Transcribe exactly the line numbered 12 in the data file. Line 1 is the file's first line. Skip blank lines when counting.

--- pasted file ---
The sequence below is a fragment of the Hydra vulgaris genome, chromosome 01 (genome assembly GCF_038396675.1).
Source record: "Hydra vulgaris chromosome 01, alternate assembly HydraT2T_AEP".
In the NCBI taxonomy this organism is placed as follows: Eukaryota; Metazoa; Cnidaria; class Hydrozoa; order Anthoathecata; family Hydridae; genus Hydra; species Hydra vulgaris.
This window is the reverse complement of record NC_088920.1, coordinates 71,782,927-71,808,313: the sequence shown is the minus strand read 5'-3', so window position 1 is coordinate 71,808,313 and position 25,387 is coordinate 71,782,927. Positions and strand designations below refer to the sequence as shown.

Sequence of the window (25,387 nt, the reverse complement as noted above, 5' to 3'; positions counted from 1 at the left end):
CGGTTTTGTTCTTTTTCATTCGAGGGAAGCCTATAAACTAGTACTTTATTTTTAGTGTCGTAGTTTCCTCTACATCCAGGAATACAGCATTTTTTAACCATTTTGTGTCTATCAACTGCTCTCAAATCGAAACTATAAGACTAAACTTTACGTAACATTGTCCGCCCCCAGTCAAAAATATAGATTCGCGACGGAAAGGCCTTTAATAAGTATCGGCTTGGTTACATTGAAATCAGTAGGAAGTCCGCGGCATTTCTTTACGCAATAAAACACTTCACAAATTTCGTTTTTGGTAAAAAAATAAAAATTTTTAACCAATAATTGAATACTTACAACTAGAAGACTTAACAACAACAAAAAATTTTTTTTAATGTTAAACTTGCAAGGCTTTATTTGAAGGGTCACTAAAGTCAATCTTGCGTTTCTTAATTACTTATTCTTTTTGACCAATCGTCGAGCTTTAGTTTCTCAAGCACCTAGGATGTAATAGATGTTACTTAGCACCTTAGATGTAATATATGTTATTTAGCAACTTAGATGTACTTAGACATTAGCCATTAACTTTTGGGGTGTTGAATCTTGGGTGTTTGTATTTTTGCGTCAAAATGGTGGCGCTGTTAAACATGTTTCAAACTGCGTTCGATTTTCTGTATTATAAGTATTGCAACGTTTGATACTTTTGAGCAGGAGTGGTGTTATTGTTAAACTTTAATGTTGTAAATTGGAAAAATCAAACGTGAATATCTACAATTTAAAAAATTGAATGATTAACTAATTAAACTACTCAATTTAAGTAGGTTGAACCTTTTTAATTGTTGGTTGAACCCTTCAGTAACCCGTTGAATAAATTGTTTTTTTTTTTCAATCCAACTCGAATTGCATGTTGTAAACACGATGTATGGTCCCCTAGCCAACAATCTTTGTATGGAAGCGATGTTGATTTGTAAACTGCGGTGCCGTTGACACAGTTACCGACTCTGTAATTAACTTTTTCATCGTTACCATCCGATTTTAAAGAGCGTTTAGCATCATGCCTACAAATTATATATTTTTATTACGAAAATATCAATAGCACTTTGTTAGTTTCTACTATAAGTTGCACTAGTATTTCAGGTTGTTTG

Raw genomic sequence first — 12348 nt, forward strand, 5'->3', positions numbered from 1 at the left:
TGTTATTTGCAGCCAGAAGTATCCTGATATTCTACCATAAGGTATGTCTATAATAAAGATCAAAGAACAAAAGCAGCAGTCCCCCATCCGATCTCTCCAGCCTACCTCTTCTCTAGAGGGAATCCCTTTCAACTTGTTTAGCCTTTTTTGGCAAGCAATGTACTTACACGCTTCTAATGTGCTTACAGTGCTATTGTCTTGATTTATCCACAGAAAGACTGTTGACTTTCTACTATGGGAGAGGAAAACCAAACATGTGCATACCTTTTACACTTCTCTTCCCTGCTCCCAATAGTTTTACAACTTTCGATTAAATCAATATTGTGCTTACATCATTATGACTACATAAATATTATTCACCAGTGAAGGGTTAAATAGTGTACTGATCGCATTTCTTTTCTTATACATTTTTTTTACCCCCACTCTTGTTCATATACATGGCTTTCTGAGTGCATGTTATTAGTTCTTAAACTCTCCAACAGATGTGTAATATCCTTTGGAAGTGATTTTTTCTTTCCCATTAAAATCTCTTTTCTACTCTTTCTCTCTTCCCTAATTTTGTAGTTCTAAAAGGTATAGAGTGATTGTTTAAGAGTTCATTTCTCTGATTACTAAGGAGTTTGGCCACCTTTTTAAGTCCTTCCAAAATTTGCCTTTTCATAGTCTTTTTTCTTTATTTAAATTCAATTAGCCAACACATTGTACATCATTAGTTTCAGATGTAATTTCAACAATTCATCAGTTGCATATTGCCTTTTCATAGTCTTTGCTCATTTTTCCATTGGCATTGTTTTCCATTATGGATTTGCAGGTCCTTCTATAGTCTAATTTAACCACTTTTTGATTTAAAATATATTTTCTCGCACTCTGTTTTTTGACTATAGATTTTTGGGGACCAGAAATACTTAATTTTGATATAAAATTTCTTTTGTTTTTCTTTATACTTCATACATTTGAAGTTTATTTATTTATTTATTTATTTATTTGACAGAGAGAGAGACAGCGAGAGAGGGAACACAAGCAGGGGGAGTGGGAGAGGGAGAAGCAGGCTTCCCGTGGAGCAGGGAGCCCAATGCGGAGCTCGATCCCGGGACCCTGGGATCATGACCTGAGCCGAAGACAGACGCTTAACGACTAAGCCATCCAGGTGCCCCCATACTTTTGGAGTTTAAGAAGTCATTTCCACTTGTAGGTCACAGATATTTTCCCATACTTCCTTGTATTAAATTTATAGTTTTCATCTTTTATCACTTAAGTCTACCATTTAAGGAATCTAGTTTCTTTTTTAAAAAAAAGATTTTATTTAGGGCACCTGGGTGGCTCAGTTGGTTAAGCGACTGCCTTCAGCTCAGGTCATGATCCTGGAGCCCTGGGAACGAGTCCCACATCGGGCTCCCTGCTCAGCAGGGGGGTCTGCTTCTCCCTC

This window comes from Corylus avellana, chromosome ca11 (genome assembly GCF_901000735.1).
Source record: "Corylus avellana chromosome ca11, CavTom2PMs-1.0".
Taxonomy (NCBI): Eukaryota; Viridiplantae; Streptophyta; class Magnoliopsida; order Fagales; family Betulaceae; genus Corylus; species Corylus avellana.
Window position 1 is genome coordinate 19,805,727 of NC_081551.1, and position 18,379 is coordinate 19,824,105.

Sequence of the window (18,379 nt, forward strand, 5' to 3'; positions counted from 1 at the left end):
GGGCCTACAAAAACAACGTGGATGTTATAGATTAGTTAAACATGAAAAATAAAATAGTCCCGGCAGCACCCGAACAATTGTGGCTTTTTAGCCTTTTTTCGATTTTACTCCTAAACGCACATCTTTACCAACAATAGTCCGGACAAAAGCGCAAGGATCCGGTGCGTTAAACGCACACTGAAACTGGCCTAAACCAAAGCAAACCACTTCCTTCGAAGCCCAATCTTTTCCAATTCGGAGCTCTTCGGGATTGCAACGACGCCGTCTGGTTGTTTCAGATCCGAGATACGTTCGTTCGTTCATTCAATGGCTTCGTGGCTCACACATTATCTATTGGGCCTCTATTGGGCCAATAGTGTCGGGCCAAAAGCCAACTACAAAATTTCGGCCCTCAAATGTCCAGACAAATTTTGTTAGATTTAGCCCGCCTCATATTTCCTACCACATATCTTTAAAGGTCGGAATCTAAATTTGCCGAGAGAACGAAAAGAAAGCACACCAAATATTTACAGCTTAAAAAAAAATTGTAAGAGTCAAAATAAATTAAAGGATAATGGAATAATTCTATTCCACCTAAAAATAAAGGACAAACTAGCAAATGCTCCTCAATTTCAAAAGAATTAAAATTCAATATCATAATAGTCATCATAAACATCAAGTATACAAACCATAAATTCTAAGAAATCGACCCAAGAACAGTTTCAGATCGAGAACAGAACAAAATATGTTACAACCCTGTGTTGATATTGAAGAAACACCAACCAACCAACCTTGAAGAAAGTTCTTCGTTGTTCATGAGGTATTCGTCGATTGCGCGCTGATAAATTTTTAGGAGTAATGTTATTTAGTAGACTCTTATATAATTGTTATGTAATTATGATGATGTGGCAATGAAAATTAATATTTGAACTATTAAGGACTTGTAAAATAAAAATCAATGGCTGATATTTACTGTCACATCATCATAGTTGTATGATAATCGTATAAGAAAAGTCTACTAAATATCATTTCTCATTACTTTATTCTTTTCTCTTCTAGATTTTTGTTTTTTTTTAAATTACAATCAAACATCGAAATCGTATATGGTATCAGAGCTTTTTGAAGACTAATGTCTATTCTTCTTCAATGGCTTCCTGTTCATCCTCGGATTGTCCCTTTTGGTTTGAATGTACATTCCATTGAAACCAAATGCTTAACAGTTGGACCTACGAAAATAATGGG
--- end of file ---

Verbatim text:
Window position 1 is genome coordinate 19,805,727 of NC_081551.1, and position 18,379 is coordinate 19,824,105.